Another bonus to singling out the decision maker is getting a handle on how complex the deal will end up being. If the deal requires board approval or the approval of several parties, then you’ll know it could be a lengthy process and not as straightforward as you anticipated.
People buy for their reasons, not yours. Knowing that, you should figure out exactly why they are taking time out of their busy day to talk to you. Typically it’s because there’s pain or frustration in their day-to-day. Try cutting to the chase with a question such as:
“What’s frustrating about your current process?”
Why it works: This question helps you get to the root of their problem. You could follow up on what they’re saying with a question like, “You previously mentioned being frustrated by X, Y, and Z. Can you elaborate further on that?” This line of questioning is essential to diving deeper into their problem areas. Often, they’re describing a surface-level problem such as spending too much time on data entry or manual tasks, when really the reason they’re frustrated is that they want to focus more effort on growing their portfolio, or they feel overstaffed.
Asking the right questions, actually listening, and following up with thoughtful probing questions can get to the underlying problems and allow you to present additional solutions that can help close the deal even faster.
Few deals are perfect, so getting down to the objections or underlying issues quickly is the only way you can start solving the problem. Try asking a question like:
“Why do you think this challenge hasn’t been solved or addressed until now?”
“Are you aware of anything that could stop this deal from going through?”
Why they work: Any veteran salesperson can tell you that sure-thing deals fall through all the time. Everyone has tangled with a premature celebration at some point in their sales career, so these questions can help prevent these unexpected downturns. It could be that budgeting is a long-term roadblock, or perhaps there are short-term hurdles that need to be cleared before moving forward. Whatever challenges arise, it’s always better to stay ahead of them from the beginning if you want to accelerate the closing of your deal.
Ask questions about their problems, frustrations, and goals. Then ask qualifying questions to pick up the pace, such as:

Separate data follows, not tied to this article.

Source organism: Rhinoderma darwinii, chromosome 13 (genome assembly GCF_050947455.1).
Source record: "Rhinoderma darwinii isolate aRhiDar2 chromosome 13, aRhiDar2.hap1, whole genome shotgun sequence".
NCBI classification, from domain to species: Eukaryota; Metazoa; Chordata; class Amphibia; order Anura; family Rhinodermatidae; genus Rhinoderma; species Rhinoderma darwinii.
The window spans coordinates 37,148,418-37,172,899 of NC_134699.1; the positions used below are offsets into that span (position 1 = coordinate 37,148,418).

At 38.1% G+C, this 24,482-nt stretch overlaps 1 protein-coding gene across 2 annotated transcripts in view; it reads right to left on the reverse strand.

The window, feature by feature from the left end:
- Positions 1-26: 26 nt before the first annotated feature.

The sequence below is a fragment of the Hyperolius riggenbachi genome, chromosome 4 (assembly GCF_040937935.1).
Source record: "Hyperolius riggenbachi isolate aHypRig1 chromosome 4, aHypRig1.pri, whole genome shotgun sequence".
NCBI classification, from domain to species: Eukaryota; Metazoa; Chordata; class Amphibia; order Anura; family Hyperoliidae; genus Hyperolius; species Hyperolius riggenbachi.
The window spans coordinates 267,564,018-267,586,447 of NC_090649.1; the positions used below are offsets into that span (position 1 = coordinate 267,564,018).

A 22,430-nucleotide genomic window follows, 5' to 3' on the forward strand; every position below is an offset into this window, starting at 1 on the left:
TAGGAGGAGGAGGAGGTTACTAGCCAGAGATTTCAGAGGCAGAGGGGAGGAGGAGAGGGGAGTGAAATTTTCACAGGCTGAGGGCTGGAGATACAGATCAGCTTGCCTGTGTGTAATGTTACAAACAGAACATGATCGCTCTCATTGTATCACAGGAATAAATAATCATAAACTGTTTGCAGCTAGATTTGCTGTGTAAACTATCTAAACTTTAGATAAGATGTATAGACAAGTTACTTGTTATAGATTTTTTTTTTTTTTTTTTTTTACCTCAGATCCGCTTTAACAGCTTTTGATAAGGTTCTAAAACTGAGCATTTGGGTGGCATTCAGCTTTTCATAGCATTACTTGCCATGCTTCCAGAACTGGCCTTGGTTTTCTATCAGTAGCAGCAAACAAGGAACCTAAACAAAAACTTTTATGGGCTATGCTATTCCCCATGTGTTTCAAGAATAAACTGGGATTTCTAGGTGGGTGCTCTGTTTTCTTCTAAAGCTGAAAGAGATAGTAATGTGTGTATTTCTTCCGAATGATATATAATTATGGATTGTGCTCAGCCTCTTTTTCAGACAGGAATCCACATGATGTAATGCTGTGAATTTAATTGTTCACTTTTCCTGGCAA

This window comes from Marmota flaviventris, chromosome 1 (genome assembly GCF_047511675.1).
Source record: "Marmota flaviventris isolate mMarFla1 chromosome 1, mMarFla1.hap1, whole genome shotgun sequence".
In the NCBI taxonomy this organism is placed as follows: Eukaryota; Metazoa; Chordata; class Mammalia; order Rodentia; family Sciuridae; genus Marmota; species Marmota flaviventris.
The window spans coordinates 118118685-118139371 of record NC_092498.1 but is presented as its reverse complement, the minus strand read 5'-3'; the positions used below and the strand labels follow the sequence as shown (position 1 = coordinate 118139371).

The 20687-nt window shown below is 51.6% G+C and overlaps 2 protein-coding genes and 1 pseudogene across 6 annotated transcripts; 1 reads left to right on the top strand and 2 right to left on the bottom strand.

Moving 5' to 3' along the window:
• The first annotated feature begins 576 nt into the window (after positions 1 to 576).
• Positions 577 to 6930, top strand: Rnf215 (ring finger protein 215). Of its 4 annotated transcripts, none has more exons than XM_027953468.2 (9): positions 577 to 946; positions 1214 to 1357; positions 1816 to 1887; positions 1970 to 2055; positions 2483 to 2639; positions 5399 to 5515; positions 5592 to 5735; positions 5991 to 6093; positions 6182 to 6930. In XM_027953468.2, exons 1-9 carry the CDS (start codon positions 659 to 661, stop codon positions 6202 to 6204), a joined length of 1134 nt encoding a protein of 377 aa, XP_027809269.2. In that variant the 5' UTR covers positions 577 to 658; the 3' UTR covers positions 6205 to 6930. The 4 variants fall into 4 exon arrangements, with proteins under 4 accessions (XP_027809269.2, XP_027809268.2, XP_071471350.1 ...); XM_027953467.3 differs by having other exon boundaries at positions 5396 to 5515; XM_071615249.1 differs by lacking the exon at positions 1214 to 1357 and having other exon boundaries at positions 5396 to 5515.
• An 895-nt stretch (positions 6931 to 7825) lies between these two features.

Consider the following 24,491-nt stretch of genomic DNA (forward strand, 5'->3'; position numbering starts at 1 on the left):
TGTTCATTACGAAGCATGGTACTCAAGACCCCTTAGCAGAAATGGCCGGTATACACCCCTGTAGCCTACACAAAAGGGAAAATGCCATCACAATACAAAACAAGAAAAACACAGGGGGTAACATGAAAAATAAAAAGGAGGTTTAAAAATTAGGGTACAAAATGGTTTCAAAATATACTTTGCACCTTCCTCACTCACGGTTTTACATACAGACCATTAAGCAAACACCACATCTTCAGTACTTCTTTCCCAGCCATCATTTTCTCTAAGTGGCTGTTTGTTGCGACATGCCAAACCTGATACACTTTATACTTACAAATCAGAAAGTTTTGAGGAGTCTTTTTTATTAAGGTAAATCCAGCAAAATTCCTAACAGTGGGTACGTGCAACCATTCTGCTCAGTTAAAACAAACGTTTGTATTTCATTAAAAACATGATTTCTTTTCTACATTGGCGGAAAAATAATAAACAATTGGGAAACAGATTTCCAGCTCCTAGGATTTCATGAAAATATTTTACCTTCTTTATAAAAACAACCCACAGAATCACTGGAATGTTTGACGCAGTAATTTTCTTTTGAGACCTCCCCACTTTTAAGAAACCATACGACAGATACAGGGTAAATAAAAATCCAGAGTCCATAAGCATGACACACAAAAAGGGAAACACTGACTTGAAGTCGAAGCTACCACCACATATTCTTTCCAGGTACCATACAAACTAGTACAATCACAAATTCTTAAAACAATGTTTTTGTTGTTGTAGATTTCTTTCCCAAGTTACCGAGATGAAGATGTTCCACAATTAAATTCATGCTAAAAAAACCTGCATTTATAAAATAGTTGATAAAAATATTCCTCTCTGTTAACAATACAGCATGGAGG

“What would give you the most relief or value right now?”
“What feature(s) feel most urgent at this moment?”
Why they work: As humans, we seek out instant gratification, and even the knowledge that there’s a better way or an achievable solution can lower our defenses. Prioritizing a prospect’s wish list is key to giving them that hint of instant gratification. Asking questions about what would relieve them or what’s urgent gives you the all-too-important inside knowledge needed to customize your deal and champion important problem-solving features.
Nothing stalls deals more quickly than a bad product fit. To speed things up, make sure you see all angles by asking qualifying questions such as:
“What other products do you currently use that must integrate with ours?”
“What does your budget look like for fixing this problem?”
Why they work: Knowing both must-haves and their budget can save both parties lots of trouble up front. It’s important not to lead with this question because you should always be talking value before price, but it should definitely be part of your initial pitch deck. It’s also worth asking when they last purchased a solution like yours. If it was recently, that’s excellent news because it means they are an active buyer and are familiar with the process. If it’s been 15 years, that could be a red flag that means it’s hard for them to make a buying decision.
You’ve pitched, completed your demo, and battle objections. Now it’s time to ask for the sale. Here’s an example:
“Now that I’ve answered your questions and you’ve got a better understanding of what my product does, it seems as though we’re a perfect match. What steps do we need to take to make this happen?”
Why it works: It establishes buying intent, plain and simple. If they stutter, backpedal, or starting talking about how they’re locked into other contracts, then they likely aren’t serious buyers. But, if they start talking about how they need other stakeholders to sign off, then you’re in good shape. Probe a little further. Figure out if you can insert yourself to talk to other stakeholders or help in any way. If not, sit back and focus on other deals, because you’ve done everything you can do at this point.